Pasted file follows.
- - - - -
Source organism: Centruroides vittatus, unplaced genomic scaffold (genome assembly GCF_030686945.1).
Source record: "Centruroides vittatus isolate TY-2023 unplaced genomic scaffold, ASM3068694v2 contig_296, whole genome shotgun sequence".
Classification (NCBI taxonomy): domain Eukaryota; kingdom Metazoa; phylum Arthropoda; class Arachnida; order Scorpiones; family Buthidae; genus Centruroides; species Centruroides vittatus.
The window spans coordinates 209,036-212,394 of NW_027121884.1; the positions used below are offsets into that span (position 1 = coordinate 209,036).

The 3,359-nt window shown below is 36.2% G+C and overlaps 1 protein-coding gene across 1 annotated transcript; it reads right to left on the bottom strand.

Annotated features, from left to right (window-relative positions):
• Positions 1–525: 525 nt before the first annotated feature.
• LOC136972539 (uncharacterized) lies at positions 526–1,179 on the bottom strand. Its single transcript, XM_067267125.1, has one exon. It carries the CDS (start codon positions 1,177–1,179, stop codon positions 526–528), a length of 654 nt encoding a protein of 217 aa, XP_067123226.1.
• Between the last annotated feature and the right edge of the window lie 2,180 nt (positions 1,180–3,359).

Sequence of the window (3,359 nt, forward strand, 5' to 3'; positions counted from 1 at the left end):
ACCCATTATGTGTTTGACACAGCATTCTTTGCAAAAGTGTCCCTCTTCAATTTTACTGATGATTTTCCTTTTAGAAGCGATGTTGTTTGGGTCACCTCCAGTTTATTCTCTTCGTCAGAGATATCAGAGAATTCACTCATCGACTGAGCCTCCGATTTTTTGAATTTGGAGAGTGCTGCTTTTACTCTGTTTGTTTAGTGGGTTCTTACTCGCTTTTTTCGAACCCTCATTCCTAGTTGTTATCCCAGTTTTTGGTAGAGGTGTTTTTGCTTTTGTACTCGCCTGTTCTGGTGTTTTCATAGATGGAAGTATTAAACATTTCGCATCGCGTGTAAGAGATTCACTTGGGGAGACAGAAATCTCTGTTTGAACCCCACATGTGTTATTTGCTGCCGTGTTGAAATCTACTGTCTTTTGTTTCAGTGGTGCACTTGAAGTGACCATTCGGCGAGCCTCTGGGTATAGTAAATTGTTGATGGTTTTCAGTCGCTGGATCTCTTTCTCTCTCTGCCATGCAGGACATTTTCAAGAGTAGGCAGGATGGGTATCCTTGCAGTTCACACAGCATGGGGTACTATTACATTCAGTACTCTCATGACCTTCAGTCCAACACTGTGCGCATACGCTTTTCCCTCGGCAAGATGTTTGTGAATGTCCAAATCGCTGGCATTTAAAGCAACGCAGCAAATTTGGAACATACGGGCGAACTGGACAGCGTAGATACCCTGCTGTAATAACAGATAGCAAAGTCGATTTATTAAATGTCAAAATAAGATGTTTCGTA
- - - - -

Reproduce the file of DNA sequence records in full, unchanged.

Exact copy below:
Source organism: Centruroides vittatus, unplaced genomic scaffold (genome assembly GCF_030686945.1).
Source record: "Centruroides vittatus isolate TY-2023 unplaced genomic scaffold, ASM3068694v2 contig_296, whole genome shotgun sequence".
Classification (NCBI taxonomy): domain Eukaryota; kingdom Metazoa; phylum Arthropoda; class Arachnida; order Scorpiones; family Buthidae; genus Centruroides; species Centruroides vittatus.
The window spans coordinates 209,036-212,394 of NW_027121884.1; the positions used below are offsets into that span (position 1 = coordinate 209,036).

The 3,359-nt window shown below is 36.2% G+C and overlaps 1 protein-coding gene across 1 annotated transcript; it reads right to left on the bottom strand.

Annotated features, from left to right (window-relative positions):
• Positions 1–525: 525 nt before the first annotated feature.
• LOC136972539 (uncharacterized) lies at positions 526–1,179 on the bottom strand. Its single transcript, XM_067267125.1, has one exon. It carries the CDS (start codon positions 1,177–1,179, stop codon positions 526–528), a length of 654 nt encoding a protein of 217 aa, XP_067123226.1.
• Between the last annotated feature and the right edge of the window lie 2,180 nt (positions 1,180–3,359).

Sequence of the window (3,359 nt, forward strand, 5' to 3'; positions counted from 1 at the left end):
ACCCATTATGTGTTTGACACAGCATTCTTTGCAAAAGTGTCCCTCTTCAATTTTACTGATGATTTTCCTTTTAGAAGCGATGTTGTTTGGGTCACCTCCAGTTTATTCTCTTCGTCAGAGATATCAGAGAATTCACTCATCGACTGAGCCTCCGATTTTTTGAATTTGGAGAGTGCTGCTTTTACTCTGTTTGTTTAGTGGGTTCTTACTCGCTTTTTTCGAACCCTCATTCCTAGTTGTTATCCCAGTTTTTGGTAGAGGTGTTTTTGCTTTTGTACTCGCCTGTTCTGGTGTTTTCATAGATGGAAGTATTAAACATTTCGCATCGCGTGTAAGAGATTCACTTGGGGAGACAGAAATCTCTGTTTGAACCCCACATGTGTTATTTGCTGCCGTGTTGAAATCTACTGTCTTTTGTTTCAGTGGTGCACTTGAAGTGACCATTCGGCGAGCCTCTGGGTATAGTAAATTGTTGATGGTTTTCAGTCGCTGGATCTCTTTCTCTCTCTGCCATGCAGGACATTTTCAAGAGTAGGCAGGATGGGTATCCTTGCAGTTCACACAGCATGGGGTACTATTACATTCAGTACTCTCATGACCTTCAGTCCAACACTGTGCGCATACGCTTTTCCCTCGGCAAGATGTTTGTGAATGTCCAAATCGCTGGCATTTAAAGCAACGCAGCAAATTTGGAACATACGGGCGAACTGGACAGCGTAGATACCCTGCTGTAATAACAGATAGCAAAGTCGATTTATTAAATGTCAAAATAAGATGTTTCGTA